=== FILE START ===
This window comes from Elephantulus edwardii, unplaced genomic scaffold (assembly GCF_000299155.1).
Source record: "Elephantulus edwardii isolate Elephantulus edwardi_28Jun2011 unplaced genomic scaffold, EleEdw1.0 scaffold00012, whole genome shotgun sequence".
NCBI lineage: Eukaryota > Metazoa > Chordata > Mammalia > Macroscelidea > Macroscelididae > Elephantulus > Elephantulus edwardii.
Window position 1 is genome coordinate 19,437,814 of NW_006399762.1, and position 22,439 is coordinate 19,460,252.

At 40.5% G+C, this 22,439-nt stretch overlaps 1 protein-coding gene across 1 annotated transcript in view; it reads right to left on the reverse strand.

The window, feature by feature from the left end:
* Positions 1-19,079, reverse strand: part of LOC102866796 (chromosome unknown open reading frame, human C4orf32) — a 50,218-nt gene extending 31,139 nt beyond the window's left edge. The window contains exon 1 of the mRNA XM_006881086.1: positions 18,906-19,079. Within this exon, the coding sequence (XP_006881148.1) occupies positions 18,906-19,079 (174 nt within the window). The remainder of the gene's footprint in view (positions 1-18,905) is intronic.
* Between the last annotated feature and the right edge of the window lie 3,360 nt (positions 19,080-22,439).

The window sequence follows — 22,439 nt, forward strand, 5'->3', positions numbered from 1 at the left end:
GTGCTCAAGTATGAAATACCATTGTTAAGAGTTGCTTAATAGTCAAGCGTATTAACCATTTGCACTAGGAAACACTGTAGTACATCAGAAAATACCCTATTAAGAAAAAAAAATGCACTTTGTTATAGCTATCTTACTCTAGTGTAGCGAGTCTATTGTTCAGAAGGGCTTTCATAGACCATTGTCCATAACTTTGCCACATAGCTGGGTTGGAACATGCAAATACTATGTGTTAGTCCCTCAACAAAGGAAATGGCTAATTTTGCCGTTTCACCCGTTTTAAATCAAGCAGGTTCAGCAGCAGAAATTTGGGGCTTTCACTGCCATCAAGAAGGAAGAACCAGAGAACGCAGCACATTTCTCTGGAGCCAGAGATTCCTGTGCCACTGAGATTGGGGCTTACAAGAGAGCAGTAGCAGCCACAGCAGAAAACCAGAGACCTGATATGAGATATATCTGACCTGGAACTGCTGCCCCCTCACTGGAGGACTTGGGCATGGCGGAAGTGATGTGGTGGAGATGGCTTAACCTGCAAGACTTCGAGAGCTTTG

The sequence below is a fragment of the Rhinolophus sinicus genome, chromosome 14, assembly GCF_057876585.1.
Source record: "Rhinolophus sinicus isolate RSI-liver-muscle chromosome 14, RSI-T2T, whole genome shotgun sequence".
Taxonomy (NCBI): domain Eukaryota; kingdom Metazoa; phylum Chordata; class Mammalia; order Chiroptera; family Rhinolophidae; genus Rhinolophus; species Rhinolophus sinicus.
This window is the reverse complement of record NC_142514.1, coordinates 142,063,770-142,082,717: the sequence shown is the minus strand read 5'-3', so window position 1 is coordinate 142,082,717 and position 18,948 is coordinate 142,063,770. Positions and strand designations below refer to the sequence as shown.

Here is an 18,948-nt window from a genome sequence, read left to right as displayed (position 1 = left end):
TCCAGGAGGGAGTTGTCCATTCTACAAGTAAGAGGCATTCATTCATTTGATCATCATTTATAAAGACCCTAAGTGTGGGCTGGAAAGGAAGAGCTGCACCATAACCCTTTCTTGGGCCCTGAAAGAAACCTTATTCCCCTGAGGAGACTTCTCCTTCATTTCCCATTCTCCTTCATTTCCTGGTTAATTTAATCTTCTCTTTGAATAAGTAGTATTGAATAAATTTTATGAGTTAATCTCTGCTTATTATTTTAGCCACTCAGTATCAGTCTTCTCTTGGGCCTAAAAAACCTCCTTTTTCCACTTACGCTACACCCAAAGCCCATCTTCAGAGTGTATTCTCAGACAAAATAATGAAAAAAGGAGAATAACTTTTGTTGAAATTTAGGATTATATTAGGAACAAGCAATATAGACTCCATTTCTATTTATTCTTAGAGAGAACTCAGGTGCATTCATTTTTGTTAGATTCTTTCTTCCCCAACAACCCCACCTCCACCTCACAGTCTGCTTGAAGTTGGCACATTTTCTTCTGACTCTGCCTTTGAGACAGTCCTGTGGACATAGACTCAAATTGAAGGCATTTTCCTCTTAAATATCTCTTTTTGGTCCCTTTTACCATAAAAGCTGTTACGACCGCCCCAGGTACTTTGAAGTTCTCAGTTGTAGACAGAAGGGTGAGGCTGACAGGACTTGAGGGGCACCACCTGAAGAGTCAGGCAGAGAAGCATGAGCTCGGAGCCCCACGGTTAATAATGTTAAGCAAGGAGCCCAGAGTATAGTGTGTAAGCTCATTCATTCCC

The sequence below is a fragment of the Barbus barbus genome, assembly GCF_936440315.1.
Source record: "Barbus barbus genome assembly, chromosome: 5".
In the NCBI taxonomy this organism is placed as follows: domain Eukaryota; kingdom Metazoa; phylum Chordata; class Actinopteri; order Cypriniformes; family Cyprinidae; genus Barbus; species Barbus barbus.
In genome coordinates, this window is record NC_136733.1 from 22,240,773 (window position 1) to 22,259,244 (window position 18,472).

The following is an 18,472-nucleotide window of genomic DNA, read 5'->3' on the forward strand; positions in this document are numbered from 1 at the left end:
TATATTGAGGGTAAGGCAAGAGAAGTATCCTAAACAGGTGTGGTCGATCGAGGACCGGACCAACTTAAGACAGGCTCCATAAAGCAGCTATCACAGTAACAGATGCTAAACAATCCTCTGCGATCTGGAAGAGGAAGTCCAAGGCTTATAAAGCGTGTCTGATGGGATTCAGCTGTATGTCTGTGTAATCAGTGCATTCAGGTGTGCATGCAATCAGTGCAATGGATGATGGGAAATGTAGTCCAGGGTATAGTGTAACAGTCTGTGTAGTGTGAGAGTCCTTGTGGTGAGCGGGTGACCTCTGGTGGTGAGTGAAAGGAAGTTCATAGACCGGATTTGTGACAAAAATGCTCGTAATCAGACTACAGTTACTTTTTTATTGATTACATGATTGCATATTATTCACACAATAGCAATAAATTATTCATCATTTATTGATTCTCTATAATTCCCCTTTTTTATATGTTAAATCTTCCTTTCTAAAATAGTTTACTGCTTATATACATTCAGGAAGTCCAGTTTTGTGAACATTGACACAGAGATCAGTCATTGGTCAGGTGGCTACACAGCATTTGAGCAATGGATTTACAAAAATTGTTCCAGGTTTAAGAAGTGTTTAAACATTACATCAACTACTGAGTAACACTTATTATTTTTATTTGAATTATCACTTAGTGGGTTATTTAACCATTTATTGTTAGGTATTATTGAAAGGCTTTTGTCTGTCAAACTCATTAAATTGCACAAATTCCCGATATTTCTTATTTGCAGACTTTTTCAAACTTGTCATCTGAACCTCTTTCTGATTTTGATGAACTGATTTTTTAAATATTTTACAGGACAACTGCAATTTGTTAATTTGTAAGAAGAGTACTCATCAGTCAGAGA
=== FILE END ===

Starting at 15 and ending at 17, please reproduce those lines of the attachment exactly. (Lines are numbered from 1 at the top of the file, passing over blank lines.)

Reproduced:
Here is an 18,948-nt window from a genome sequence, read left to right as displayed (position 1 = left end):
TCCAGGAGGGAGTTGTCCATTCTACAAGTAAGAGGCATTCATTCATTTGATCATCATTTATAAAGACCCTAAGTGTGGGCTGGAAAGGAAGAGCTGCACCATAACCCTTTCTTGGGCCCTGAAAGAAACCTTATTCCCCTGAGGAGACTTCTCCTTCATTTCCCATTCTCCTTCATTTCCTGGTTAATTTAATCTTCTCTTTGAATAAGTAGTATTGAATAAATTTTATGAGTTAATCTCTGCTTATTATTTTAGCCACTCAGTATCAGTCTTCTCTTGGGCCTAAAAAACCTCCTTTTTCCACTTACGCTACACCCAAAGCCCATCTTCAGAGTGTATTCTCAGACAAAATAATGAAAAAAGGAGAATAACTTTTGTTGAAATTTAGGATTATATTAGGAACAAGCAATATAGACTCCATTTCTATTTATTCTTAGAGAGAACTCAGGTGCATTCATTTTTGTTAGATTCTTTCTTCCCCAACAACCCCACCTCCACCTCACAGTCTGCTTGAAGTTGGCACATTTTCTTCTGACTCTGCCTTTGAGACAGTCCTGTGGACATAGACTCAAATTGAAGGCATTTTCCTCTTAAATATCTCTTTTTGGTCCCTTTTACCATAAAAGCTGTTACGACCGCCCCAGGTACTTTGAAGTTCTCAGTTGTAGACAGAAGGGTGAGGCTGACAGGACTTGAGGGGCACCACCTGAAGAGTCAGGCAGAGAAGCATGAGCTCGGAGCCCCACGGTTAATAATGTTAAGCAAGGAGCCCAGAGTATAGTGTGTAAGCTCATTCATTCCC

The sequence below is a fragment of the Barbus barbus genome, assembly GCF_936440315.1.